Below, I have opened up the book to a two-page spread featuring one of Zuber’s panoramas. If I were to set this on a coffee table or side table for my guests to see, I might explain to them that Zuber wallpapers come in a variety of prints, all featuring beautiful scenes, and these wallpapers only developed as a result of advanced paper-making technology in the late 18th and early 19th centuries. These wallpapers provide a stately atmosphere to a room, and a Zuber scene even hangs in the Diplomatic Reception Room at the White House!

Zuber coffee table book open to images showing panoramic wallpaper.

I might also show them photos of Zuber paper that I have seen, like the beautiful “Hindustan” scene that hangs in the Bayou Bend mansion in Houston:

Hindustan panoramic wallpaper by Zuber hanging in the music room at the Bayou Bend mansion museum in Houston, Texas.
The Hindustan wallpaper scene provides an exotic “view” in the music room at Bayou Bend in Houston.

Paleoart by Zoë Lescaze

Cover of the "Paleoart" coffee table book from Taschen.

Any book depicting ancient animals is a win for me. “Paleoart” is a rather large book that features a striking cover image of a Gorgonopsid—a Permian-era animal distantly related to mammals—tearing off a bloody piece of flesh. The inside features a vast collection of images from various artists depicting ancient life and shows the progression of such depictions as artists gain access to new scientific discoveries.

I have opened the book here to a spread that features the artwork of Charles Robert Knight, considered one of the greatest paleo artists of all time. The image is rather interesting because it depicts an animal that people my age have long been told did not exist but that older generations were well-acquainted with: the Brontosaurus. For a long time, it was believed that these animals actually belonged to the genus Apatosaurus. In 2015, a new group of researchers proposed that the genus Brontosaurus was in fact valid after all. The artwork is of course beautiful and evocative of a time before humans existed, but it also presents an interesting way to have a conversation with house guests about how science operates and how our understanding of a subject can change over time even it has been well-studied for over a century!

Charles Knight's painting of Brontosaurus from the Natural History Museum of New York as featured in the Taschen coffee table book "Paleoart."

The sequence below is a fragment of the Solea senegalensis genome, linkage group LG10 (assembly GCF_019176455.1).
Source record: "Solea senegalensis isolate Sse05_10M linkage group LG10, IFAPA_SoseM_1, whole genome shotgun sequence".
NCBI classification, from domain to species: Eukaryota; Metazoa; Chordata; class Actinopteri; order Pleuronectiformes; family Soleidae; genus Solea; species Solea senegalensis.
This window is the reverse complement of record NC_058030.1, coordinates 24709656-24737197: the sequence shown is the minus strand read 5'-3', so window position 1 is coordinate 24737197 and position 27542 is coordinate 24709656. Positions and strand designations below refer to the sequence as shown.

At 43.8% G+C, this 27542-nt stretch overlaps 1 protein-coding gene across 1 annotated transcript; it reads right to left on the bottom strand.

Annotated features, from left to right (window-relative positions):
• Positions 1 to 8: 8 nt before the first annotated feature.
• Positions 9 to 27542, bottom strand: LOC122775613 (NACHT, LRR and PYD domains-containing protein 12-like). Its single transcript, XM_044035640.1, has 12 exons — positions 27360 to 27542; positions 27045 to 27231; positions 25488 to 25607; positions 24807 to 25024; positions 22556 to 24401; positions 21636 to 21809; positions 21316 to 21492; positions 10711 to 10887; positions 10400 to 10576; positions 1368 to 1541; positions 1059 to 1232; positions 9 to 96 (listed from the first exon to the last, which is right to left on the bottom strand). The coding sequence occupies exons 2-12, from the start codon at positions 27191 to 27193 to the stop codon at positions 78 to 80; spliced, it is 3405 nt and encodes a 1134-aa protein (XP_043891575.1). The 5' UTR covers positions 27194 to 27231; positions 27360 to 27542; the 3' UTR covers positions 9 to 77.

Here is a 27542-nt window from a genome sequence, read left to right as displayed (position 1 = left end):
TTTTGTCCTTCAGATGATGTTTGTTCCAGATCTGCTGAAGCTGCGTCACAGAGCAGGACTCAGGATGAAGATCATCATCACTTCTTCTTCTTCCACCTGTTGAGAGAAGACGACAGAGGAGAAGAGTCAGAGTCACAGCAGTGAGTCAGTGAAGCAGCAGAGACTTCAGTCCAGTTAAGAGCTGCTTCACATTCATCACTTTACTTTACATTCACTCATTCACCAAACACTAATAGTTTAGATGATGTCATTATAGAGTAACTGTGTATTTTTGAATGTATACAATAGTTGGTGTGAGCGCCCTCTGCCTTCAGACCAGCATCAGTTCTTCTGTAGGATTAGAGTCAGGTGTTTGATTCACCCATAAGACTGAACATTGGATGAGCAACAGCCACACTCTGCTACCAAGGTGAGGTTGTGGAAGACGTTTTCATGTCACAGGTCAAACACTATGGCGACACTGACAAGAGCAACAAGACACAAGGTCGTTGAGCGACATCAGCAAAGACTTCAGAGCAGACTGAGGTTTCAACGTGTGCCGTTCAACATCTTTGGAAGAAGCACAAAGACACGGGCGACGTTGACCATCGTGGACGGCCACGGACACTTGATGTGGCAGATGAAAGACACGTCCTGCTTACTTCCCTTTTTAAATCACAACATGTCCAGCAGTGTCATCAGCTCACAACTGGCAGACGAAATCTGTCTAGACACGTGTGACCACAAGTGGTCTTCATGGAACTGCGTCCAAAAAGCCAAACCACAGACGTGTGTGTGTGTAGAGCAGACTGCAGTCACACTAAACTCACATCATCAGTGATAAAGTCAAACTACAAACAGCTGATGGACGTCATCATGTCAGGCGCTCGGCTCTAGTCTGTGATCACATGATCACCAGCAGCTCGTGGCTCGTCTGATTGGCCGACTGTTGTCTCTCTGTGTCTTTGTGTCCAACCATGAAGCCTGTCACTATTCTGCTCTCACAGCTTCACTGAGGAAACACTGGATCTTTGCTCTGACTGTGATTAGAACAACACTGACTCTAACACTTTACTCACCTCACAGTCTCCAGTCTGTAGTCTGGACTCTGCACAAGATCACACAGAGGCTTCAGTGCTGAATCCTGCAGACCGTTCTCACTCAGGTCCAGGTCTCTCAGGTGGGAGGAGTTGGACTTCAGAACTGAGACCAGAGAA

Frank in the 3rd Dimension by Jim Woodring

Frank in the 3rd Dimension is a 3D gimmick art book by Jim Woodring.

The final book I will highlight is “Frank in the 3rd Dimension,” which features artwork from cartoonist Jim Woodring. This is an especially amusing book because it not only features wacky comic book art, but it is meant to be viewed in 3-D!

What could be more entertaining for your house guests than invoking the child-like fun of stereoscopic vision? The book has several illustrations featuring the titular character Frank (an anthropomorphic creature meant to look like cartoons of the early 20th century) exploring and interacting with a surreal universe.

Pull out the 3D glasses to see Jim Woodring's "Frank" pop off the pages.

Where to Buy Coffee Table Books

These days, you can find a coffee table book on just about any subject you like. Interested in watches and jewelry? There are coffee table books on those topics. Cars, clothes, comic books, computers, castles? Books for all of them!

But where does one buy good coffee table books? Well, you can usually check your local bookstore, although their selections may be limited. Luckily, all of the major coffee table book publishers have websites and even e-shops. Here is a list of the biggest publishers:





Thames & Hudson

Of course, there are many small and institutional publishers, too! Museums shops are great places to find large format picture books on art or natural history, for example.

A selection of 3 coffee table books about royal life: Buckingham Palace, The Queen's Diamonds, and Windsor Castle.
I really love that Buckingham Palace book. I wrote about it here.